A Composer's Travel Journal (3)

- Variations -

This afternoon, while packing for a trip to NYC to hear a performance of my piano piece "Variations", written in 1990, I thought back to the years when this piece was taking shape in my mind. I'd come to the US as a graduate student in 1982, planning to stay for only a few years. When I made the difficult decision to remain in this country for a longer time, I was also struggling with musical issues: my relation to Korean and European music, an attempt to find my own voice as a composer. After listening to a great deal of  traditional Korean music, I realized I'd found the road that would lead me away from music of the West, but the distance between this traditional music and the western "new" music I'd been writing was too great and I had no idea how to get from one to the other.

I'd been trying all those years to follow what my teachers had taught me; now was the time to move away from their advice and way of thinking. I'd passed the qualifying exam for my doctorate and needed only to write my thesis. I'd heard that the Dean could officially exempt you from formal composition lessons at that point in the process, but it turned out that this exemption was given only to those students who couldn't go to their lessons because it was necessary for them to live out of town. I went to the Dean's office for five days in a row, making what I felt to be a logical argument so that he would excuse me from these composition lessons that I didn’t want. At the end of the week he produced a letter granting me the exemption, even though I'd still be living on campus.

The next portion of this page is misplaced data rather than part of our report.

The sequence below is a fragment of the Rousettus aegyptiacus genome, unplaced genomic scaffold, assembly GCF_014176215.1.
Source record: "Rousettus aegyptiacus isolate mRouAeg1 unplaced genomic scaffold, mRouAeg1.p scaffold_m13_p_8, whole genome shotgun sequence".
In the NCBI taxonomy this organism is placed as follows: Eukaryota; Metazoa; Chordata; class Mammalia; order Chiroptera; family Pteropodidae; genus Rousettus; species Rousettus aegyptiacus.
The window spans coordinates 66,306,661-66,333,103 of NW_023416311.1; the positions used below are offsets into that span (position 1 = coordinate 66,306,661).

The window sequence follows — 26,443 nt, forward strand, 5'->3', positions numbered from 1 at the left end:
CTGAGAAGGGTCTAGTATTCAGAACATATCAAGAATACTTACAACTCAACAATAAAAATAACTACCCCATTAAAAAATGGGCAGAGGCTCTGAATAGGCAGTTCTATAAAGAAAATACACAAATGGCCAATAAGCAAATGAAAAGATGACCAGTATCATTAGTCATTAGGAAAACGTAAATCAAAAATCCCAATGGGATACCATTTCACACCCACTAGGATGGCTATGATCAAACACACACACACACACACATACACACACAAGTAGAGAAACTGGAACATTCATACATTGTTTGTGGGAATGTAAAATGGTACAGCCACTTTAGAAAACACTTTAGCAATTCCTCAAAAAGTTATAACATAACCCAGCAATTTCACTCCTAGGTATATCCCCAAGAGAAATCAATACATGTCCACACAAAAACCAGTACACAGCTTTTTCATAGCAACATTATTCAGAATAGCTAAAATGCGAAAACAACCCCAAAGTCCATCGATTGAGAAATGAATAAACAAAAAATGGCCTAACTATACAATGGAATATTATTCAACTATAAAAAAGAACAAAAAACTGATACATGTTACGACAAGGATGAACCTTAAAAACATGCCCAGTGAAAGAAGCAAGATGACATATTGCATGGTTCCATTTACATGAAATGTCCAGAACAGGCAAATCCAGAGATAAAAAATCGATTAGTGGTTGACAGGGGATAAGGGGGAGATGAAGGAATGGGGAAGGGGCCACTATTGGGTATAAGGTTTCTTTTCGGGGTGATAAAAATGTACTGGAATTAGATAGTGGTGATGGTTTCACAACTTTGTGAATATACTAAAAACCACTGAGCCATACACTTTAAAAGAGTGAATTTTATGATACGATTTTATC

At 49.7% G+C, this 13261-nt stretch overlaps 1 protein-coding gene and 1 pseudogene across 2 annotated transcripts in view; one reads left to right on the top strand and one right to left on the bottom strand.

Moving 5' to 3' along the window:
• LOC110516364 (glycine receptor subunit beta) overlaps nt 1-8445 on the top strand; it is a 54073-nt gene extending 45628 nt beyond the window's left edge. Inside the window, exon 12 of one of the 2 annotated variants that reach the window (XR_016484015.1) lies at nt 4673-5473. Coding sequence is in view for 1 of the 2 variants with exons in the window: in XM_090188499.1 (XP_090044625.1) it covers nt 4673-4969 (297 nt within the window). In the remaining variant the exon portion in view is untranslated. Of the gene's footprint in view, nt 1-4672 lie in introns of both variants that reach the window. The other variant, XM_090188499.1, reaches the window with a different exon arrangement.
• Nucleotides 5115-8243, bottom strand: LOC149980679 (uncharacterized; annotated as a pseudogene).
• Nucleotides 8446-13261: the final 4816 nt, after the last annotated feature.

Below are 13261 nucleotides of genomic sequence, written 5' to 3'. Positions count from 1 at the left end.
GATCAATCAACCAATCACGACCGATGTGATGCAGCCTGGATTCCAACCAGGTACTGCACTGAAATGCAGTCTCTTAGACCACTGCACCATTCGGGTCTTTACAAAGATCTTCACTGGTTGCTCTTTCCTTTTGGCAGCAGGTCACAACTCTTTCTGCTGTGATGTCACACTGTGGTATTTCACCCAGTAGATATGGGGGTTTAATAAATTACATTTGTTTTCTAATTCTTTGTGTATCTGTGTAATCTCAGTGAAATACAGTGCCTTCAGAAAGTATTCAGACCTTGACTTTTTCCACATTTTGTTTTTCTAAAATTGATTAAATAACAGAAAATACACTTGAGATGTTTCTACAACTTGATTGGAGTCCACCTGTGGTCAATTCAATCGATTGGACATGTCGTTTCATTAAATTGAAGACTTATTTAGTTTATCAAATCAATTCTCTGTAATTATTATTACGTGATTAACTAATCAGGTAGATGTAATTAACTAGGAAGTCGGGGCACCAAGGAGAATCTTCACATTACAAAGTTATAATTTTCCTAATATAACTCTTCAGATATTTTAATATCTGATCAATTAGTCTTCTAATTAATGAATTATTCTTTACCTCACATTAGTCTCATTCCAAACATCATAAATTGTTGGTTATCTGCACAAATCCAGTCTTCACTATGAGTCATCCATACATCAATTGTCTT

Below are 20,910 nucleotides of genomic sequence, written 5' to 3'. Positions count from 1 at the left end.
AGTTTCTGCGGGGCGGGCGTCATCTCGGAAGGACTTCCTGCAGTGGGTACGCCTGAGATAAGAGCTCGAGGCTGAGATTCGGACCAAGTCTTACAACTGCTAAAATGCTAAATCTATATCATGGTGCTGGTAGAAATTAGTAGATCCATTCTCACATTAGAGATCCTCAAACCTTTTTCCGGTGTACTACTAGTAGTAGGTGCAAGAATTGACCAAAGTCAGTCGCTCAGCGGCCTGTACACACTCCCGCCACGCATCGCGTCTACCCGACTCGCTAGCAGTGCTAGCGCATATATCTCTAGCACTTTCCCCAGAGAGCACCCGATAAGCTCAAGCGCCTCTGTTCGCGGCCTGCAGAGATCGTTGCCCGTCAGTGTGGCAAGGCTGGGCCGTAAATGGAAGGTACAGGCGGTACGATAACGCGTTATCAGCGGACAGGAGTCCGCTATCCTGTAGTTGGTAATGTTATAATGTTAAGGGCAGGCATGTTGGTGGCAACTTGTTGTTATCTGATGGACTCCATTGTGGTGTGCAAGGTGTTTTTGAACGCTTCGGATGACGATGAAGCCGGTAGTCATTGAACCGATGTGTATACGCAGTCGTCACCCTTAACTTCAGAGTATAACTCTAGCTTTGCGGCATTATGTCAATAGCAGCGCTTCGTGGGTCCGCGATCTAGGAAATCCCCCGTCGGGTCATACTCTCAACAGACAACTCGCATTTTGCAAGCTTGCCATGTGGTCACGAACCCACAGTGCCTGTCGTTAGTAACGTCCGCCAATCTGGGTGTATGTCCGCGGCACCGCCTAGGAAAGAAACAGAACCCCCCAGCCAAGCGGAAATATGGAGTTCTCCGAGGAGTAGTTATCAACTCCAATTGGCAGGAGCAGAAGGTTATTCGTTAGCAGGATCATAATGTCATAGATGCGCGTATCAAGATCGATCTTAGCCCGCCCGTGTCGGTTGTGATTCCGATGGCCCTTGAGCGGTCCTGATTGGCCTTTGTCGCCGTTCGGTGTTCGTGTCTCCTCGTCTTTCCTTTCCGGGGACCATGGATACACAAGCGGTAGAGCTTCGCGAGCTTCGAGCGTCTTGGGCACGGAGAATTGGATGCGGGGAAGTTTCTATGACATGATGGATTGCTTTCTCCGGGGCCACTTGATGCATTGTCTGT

So I was on my own. Instead of feeling liberated and happy, I felt lost. I found myself rejecting everything I wrote that reminded me of something my teachers would like. As a result, I couldn't write anything! It took me two years to write "Variations", and it's only 12 minutes long. I knew, of course, that a set of variations must have a theme, so I avoided writing a theme. Instead I wrote two notes - an interval. The theme was supposed to be "developed" in a set of clearly delineated variations: I decided against development, and wrote continuous variations on the interval in five big sections. Instead of including all 12 available pitches in the piece, I used 5. I stumbled across the connection between the Asian pentatonic scale (5 notes - C/D/E/G/A) and the western "circle of fifths" (a relationship of five notes or five keys - C-G-D-A-E). The texture of my piece was transparent, lacking the expected accumulation of notes that would form harmonies. Since I'd heard the almost constant ornamenting of notes in Korean music, I wrote a lot of grace notes that made the piece sound less fixed and square. I tried to make the piano sound like a melody instrument, not a harmony instrument, and because, at times, I wrote faster music only in the highest and lowest registers, omitting the middle, the piano sounded like a marimba.